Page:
VIDEO: South Bay homeless, affordable housing advocates upset over Google’s San Jose expansion plans

FILE - This Thursday, Jan. 3, 2013, file photo shows Google’s headquarters in Mountain View, Calif. Google is intensifying its campaign to fight online extremism, saying it will put more resources toward identifying and removing videos related to terrorism and hate groups. In a blog post Sunday, June 18, 2017, Google said that it will train more workers, called “content classifiers,” to identify and remove extremist and terrorism-related content faster. (AP Photo/Marcio Jose Sanchez, File)
FILE - This Thursday, Jan. 3, 2013, file photo shows Google’s headquarters in Mountain View, Calif. Google is intensifying its campaign to fight online extremism, saying it will put more resources toward identifying and removing videos related to terrorism and hate groups. In a blog post Sunday, June 18, 2017, Google said that it will train more workers, called “content classifiers,” to identify and remove extremist and terrorism-related content faster. (AP Photo/Marcio Jose Sanchez, File)

 

SAN JOSE (KRON) — South Bay homeless and affordable housing advocates are taking aim at Google on Thursday.

They’re upset with details of the company’s tentative plans to buy up land and bring thousands of new jobs to downtown San Jose.

Now, critics of the plan are making some demands. Critics have already taken to calling the plan “Googleville.”

They say that if and when Google comes to town with 20,000 jobs, the company had better make sure it sets aside some funds for affordable housing.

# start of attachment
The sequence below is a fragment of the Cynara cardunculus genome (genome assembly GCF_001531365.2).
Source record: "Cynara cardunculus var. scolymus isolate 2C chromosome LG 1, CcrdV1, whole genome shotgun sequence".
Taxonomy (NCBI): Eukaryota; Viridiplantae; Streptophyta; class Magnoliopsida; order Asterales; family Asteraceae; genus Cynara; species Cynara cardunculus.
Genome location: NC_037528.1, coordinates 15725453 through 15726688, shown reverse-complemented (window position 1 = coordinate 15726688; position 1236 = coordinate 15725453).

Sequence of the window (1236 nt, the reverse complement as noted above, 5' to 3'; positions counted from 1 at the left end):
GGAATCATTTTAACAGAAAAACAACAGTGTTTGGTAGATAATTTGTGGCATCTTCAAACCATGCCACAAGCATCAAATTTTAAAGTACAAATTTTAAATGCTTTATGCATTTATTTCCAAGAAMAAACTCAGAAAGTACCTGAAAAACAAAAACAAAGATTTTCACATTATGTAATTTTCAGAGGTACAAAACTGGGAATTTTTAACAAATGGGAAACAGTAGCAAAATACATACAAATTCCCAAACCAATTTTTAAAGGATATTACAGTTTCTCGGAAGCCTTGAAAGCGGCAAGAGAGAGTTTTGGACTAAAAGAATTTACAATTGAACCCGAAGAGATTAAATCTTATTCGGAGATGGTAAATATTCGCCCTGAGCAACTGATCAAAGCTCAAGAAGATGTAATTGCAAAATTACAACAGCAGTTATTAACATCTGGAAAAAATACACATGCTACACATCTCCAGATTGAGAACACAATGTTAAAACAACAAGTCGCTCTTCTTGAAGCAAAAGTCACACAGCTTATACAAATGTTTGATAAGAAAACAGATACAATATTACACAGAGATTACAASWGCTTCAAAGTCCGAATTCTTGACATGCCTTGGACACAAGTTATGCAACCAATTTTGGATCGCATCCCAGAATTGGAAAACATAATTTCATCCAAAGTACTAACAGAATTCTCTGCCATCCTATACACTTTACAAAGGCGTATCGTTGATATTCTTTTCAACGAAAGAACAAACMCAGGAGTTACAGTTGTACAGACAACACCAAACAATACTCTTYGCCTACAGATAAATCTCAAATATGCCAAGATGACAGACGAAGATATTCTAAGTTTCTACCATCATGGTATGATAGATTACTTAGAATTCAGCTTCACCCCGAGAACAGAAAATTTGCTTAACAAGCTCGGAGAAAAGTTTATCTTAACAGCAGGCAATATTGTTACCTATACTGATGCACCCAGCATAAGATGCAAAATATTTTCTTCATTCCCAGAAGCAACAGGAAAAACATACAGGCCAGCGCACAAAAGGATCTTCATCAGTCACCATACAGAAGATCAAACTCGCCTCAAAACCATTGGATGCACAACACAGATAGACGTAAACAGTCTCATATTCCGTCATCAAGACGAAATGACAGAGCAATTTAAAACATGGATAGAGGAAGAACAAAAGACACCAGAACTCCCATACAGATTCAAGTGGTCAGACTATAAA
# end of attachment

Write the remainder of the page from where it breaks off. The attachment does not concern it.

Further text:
Forced into homeless by the lack of affordable housing, Mercy Wong pitched her tent in what she and community activists have taken to calling Googleville.

They are worried about Google’s plans to buy up the land around Diridon Station and build some 8 million square feet of office space.

“What’s going to happen is that we’ll have 20,000 Google employees come in and a lot of them will be well paid and the well-paid ones will be at the top of the housing market, and they’ll push 20,000 people out of the bottom of the market, and we think that’s wrong,” Head of the Affordable Housing Network Sandy Perry said.

Affordable housing and homeless activists are calling on Google to provide 20,000 low-income housing units as part of the company’s plans to expand into downtown San Jose.

Partnering with the City of San Jose, Google’s ambitious plans, which would coincide with the arrival of BART, the electrification of Caltrain, and high-speed rail have already touched off a real estate boom in the area.

Critics say the poor are being left out.

“Apple went into Cupertino and built the spaceship and created a demand for 9,000 housing units, and they contributed what amounts to a pittance to the housing fund, and we don’t want that to happen here in San Jose,” Perry said.

Google is said to be interested in the parcel at the corner of Park and Montgomery.

Virtually all of the mostly commercial and industrial parcels between there and HP Pavillion are said to be on the market or already spoken for.

KRON4 reached out to Google for comment but the company did not immediately respond.

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